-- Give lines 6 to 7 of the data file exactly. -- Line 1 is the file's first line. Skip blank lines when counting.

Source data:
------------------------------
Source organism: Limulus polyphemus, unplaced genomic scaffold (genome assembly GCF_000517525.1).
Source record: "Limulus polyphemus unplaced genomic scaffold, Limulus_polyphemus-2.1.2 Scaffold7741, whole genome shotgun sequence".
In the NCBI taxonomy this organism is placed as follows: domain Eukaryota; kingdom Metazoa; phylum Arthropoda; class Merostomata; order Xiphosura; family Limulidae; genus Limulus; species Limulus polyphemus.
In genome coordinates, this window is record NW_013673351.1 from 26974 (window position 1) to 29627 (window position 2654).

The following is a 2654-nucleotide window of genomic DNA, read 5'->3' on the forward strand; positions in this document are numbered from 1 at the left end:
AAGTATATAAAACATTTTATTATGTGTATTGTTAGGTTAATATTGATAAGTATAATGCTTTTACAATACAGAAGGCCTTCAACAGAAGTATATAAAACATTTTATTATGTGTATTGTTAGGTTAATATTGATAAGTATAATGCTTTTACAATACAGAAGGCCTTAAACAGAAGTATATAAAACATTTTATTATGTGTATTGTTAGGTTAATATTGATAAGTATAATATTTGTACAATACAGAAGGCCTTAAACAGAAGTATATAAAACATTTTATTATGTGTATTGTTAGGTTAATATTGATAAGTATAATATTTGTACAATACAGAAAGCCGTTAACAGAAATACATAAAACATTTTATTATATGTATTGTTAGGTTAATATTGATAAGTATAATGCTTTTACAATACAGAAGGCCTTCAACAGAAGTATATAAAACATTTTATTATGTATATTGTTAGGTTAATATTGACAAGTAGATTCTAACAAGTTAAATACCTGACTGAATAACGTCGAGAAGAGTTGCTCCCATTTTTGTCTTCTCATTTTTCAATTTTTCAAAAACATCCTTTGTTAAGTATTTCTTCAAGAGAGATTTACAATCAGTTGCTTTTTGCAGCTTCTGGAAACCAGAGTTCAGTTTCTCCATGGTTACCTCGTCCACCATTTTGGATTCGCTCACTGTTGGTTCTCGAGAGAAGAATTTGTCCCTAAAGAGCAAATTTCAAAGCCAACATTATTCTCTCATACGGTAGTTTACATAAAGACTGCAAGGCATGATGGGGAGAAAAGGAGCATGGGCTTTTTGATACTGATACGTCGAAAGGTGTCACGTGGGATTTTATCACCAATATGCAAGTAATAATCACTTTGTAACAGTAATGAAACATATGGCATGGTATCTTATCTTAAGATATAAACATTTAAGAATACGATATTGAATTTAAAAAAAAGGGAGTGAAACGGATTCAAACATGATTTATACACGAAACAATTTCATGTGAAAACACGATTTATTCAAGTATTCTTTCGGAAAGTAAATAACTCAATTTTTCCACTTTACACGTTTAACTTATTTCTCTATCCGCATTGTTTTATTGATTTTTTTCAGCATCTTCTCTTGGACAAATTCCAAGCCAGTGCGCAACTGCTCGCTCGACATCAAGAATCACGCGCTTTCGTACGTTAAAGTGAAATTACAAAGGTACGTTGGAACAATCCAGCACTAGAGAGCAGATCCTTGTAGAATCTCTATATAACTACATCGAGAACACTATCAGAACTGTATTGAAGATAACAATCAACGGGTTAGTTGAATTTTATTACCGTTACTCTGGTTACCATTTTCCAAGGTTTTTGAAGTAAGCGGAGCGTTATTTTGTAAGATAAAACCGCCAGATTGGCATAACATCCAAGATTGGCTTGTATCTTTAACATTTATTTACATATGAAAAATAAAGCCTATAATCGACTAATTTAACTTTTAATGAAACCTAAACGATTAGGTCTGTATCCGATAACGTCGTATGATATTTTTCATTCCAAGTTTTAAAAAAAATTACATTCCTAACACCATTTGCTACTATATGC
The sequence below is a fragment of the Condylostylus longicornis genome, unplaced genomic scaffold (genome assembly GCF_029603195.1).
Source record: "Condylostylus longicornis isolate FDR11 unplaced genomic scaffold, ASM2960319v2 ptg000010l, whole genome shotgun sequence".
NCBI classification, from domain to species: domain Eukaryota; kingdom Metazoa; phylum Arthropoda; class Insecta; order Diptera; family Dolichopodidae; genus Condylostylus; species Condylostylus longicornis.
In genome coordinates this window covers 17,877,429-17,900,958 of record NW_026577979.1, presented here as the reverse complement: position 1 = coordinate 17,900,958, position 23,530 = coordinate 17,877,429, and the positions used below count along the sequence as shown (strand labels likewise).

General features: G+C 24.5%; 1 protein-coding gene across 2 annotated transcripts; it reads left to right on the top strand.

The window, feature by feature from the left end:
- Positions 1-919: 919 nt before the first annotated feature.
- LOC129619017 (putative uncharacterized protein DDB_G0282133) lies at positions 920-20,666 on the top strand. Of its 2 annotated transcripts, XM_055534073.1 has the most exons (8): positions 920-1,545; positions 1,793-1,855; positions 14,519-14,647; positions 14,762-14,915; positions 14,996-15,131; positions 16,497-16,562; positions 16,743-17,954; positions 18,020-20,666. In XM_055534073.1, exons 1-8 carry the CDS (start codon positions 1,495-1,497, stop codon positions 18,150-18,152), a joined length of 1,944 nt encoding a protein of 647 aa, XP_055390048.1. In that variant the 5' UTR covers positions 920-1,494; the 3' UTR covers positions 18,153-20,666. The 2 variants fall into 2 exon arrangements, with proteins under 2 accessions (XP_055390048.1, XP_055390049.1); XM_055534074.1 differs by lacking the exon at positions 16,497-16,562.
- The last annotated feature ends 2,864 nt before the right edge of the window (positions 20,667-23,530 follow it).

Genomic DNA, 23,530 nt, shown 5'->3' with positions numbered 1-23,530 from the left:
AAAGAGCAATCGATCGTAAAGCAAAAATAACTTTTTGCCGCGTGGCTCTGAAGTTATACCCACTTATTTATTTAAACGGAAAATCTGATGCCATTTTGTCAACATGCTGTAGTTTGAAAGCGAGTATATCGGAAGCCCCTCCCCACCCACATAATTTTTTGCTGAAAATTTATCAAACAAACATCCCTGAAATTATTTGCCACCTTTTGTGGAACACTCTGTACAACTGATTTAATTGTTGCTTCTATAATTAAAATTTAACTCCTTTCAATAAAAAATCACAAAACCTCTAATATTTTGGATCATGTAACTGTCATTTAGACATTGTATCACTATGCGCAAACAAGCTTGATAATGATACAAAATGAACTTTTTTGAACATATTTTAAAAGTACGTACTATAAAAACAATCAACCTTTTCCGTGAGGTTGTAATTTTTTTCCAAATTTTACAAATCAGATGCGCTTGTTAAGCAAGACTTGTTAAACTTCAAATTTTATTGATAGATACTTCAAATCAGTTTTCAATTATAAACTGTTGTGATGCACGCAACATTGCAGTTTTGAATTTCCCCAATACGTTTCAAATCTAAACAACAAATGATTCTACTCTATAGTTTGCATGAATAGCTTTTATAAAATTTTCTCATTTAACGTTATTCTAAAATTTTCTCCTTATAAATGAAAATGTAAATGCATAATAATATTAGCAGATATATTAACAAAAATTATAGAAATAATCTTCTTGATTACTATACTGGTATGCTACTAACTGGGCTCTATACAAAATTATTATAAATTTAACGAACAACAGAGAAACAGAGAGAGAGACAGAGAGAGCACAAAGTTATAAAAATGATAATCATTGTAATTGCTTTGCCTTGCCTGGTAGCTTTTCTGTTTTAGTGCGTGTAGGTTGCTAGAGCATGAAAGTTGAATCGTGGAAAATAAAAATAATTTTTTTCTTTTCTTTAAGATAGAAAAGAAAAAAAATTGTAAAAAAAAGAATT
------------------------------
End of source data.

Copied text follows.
AAGTATATAAAACATTTTATTATGTGTATTGTTAGGTTAATATTGATAAGTATAATGCTTTTACAATACAGAAGGCCTTCAACAGAAGTATATAAAACATTTTATTATGTGTATTGTTAGGTTAATATTGATAAGTATAATGCTTTTACAATACAGAAGGCCTTAAACAGAAGTATATAAAACATTTTATTATGTGTATTGTTAGGTTAATATTGATAAGTATAATATTTGTACAATACAGAAGGCCTTAAACAGAAGTATATAAAACATTTTATTATGTGTATTGTTAGGTTAATATTGATAAGTATAATATTTGTACAATACAGAAAGCCGTTAACAGAAATACATAAAACATTTTATTATATGTATTGTTAGGTTAATATTGATAAGTATAATGCTTTTACAATACAGAAGGCCTTCAACAGAAGTATATAAAACATTTTATTATGTATATTGTTAGGTTAATATTGACAAGTAGATTCTAACAAGTTAAATACCTGACTGAATAACGTCGAGAAGAGTTGCTCCCATTTTTGTCTTCTCATTTTTCAATTTTTCAAAAACATCCTTTGTTAAGTATTTCTTCAAGAGAGATTTACAATCAGTTGCTTTTTGCAGCTTCTGGAAACCAGAGTTCAGTTTCTCCATGGTTACCTCGTCCACCATTTTGGATTCGCTCACTGTTGGTTCTCGAGAGAAGAATTTGTCCCTAAAGAGCAAATTTCAAAGCCAACATTATTCTCTCATACGGTAGTTTACATAAAGACTGCAAGGCATGATGGGGAGAAAAGGAGCATGGGCTTTTTGATACTGATACGTCGAAAGGTGTCACGTGGGATTTTATCACCAATATGCAAGTAATAATCACTTTGTAACAGTAATGAAACATATGGCATGGTATCTTATCTTAAGATATAAACATTTAAGAATACGATATTGAATTTAAAAAAAAGGGAGTGAAACGGATTCAAACATGATTTATACACGAAACAATTTCATGTGAAAACACGATTTATTCAAGTATTCTTTCGGAAAGTAAATAACTCAATTTTTCCACTTTACACGTTTAACTTATTTCTCTATCCGCATTGTTTTATTGATTTTTTTCAGCATCTTCTCTTGGACAAATTCCAAGCCAGTGCGCAACTGCTCGCTCGACATCAAGAATCACGCGCTTTCGTACGTTAAAGTGAAATTACAAAGGTACGTTGGAACAATCCAGCACTAGAGAGCAGATCCTTGTAGAATCTCTATATAACTACATCGAGAACACTATCAGAACTGTATTGAAGATAACAATCAACGGGTTAGTTGAATTTTATTACCGTTACTCTGGTTACCATTTTCCAAGGTTTTTGAAGTAAGCGGAGCGTTATTTTGTAAGATAAAACCGCCAGATTGGCATAACATCCAAGATTGGCTTGTATCTTTAACATTTATTTACATATGAAAAATAAAGCCTATAATCGACTAATTTAACTTTTAATGAAACCTAAACGATTAGGTCTGTATCCGATAACGTCGTATGATATTTTTCATTCCAAGTTTTAAAAAAAATTACATTCCTAACACCATTTGCTACTATATGC
The sequence below is a fragment of the Condylostylus longicornis genome, unplaced genomic scaffold (genome assembly GCF_029603195.1).